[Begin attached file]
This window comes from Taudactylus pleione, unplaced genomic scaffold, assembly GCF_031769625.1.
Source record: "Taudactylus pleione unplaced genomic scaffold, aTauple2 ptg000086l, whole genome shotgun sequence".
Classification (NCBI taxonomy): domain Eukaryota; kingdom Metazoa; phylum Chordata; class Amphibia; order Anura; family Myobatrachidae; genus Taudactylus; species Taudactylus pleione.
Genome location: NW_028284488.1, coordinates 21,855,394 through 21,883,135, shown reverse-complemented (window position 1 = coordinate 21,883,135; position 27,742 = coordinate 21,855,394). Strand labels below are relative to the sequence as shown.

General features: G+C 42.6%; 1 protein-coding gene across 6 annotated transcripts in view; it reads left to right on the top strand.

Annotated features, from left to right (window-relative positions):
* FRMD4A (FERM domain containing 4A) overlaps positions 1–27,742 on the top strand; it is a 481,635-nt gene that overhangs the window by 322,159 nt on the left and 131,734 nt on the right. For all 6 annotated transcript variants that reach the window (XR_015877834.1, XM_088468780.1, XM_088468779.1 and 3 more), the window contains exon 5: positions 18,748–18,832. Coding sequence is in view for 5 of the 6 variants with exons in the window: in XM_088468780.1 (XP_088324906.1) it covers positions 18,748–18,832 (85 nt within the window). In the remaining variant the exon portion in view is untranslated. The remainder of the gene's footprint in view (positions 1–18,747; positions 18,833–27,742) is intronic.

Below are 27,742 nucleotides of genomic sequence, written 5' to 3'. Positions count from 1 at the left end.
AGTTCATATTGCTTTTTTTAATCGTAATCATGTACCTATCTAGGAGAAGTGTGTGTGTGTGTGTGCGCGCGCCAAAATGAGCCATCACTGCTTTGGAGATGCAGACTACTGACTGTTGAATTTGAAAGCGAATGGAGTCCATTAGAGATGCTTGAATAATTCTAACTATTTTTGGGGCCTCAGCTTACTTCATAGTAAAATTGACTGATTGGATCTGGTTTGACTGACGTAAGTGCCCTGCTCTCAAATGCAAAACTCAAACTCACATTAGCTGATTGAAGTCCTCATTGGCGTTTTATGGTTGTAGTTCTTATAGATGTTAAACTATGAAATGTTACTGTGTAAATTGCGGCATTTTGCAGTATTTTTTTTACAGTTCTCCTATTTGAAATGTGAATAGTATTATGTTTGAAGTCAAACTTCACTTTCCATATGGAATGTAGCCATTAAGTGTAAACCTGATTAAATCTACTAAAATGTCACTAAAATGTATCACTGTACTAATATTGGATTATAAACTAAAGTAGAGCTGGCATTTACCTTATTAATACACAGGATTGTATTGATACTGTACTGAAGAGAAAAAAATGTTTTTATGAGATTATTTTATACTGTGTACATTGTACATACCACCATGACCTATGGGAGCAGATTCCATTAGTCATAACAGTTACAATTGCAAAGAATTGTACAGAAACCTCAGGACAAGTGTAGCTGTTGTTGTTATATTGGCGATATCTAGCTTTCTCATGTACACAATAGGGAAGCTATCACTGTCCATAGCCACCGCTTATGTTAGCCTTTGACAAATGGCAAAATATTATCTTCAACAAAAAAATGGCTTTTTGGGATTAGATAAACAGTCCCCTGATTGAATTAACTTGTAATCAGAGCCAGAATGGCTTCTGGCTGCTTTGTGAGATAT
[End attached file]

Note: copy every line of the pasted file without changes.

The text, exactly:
This window comes from Taudactylus pleione, unplaced genomic scaffold, assembly GCF_031769625.1.
Source record: "Taudactylus pleione unplaced genomic scaffold, aTauple2 ptg000086l, whole genome shotgun sequence".
Classification (NCBI taxonomy): domain Eukaryota; kingdom Metazoa; phylum Chordata; class Amphibia; order Anura; family Myobatrachidae; genus Taudactylus; species Taudactylus pleione.
Genome location: NW_028284488.1, coordinates 21,855,394 through 21,883,135, shown reverse-complemented (window position 1 = coordinate 21,883,135; position 27,742 = coordinate 21,855,394). Strand labels below are relative to the sequence as shown.

General features: G+C 42.6%; 1 protein-coding gene across 6 annotated transcripts in view; it reads left to right on the top strand.

Annotated features, from left to right (window-relative positions):
* FRMD4A (FERM domain containing 4A) overlaps positions 1–27,742 on the top strand; it is a 481,635-nt gene that overhangs the window by 322,159 nt on the left and 131,734 nt on the right. For all 6 annotated transcript variants that reach the window (XR_015877834.1, XM_088468780.1, XM_088468779.1 and 3 more), the window contains exon 5: positions 18,748–18,832. Coding sequence is in view for 5 of the 6 variants with exons in the window: in XM_088468780.1 (XP_088324906.1) it covers positions 18,748–18,832 (85 nt within the window). In the remaining variant the exon portion in view is untranslated. The remainder of the gene's footprint in view (positions 1–18,747; positions 18,833–27,742) is intronic.

Below are 27,742 nucleotides of genomic sequence, written 5' to 3'. Positions count from 1 at the left end.
AGTTCATATTGCTTTTTTTAATCGTAATCATGTACCTATCTAGGAGAAGTGTGTGTGTGTGTGTGCGCGCGCCAAAATGAGCCATCACTGCTTTGGAGATGCAGACTACTGACTGTTGAATTTGAAAGCGAATGGAGTCCATTAGAGATGCTTGAATAATTCTAACTATTTTTGGGGCCTCAGCTTACTTCATAGTAAAATTGACTGATTGGATCTGGTTTGACTGACGTAAGTGCCCTGCTCTCAAATGCAAAACTCAAACTCACATTAGCTGATTGAAGTCCTCATTGGCGTTTTATGGTTGTAGTTCTTATAGATGTTAAACTATGAAATGTTACTGTGTAAATTGCGGCATTTTGCAGTATTTTTTTTACAGTTCTCCTATTTGAAATGTGAATAGTATTATGTTTGAAGTCAAACTTCACTTTCCATATGGAATGTAGCCATTAAGTGTAAACCTGATTAAATCTACTAAAATGTCACTAAAATGTATCACTGTACTAATATTGGATTATAAACTAAAGTAGAGCTGGCATTTACCTTATTAATACACAGGATTGTATTGATACTGTACTGAAGAGAAAAAAATGTTTTTATGAGATTATTTTATACTGTGTACATTGTACATACCACCATGACCTATGGGAGCAGATTCCATTAGTCATAACAGTTACAATTGCAAAGAATTGTACAGAAACCTCAGGACAAGTGTAGCTGTTGTTGTTATATTGGCGATATCTAGCTTTCTCATGTACACAATAGGGAAGCTATCACTGTCCATAGCCACCGCTTATGTTAGCCTTTGACAAATGGCAAAATATTATCTTCAACAAAAAAATGGCTTTTTGGGATTAGATAAACAGTCCCCTGATTGAATTAACTTGTAATCAGAGCCAGAATGGCTTCTGGCTGCTTTGTGAGATAT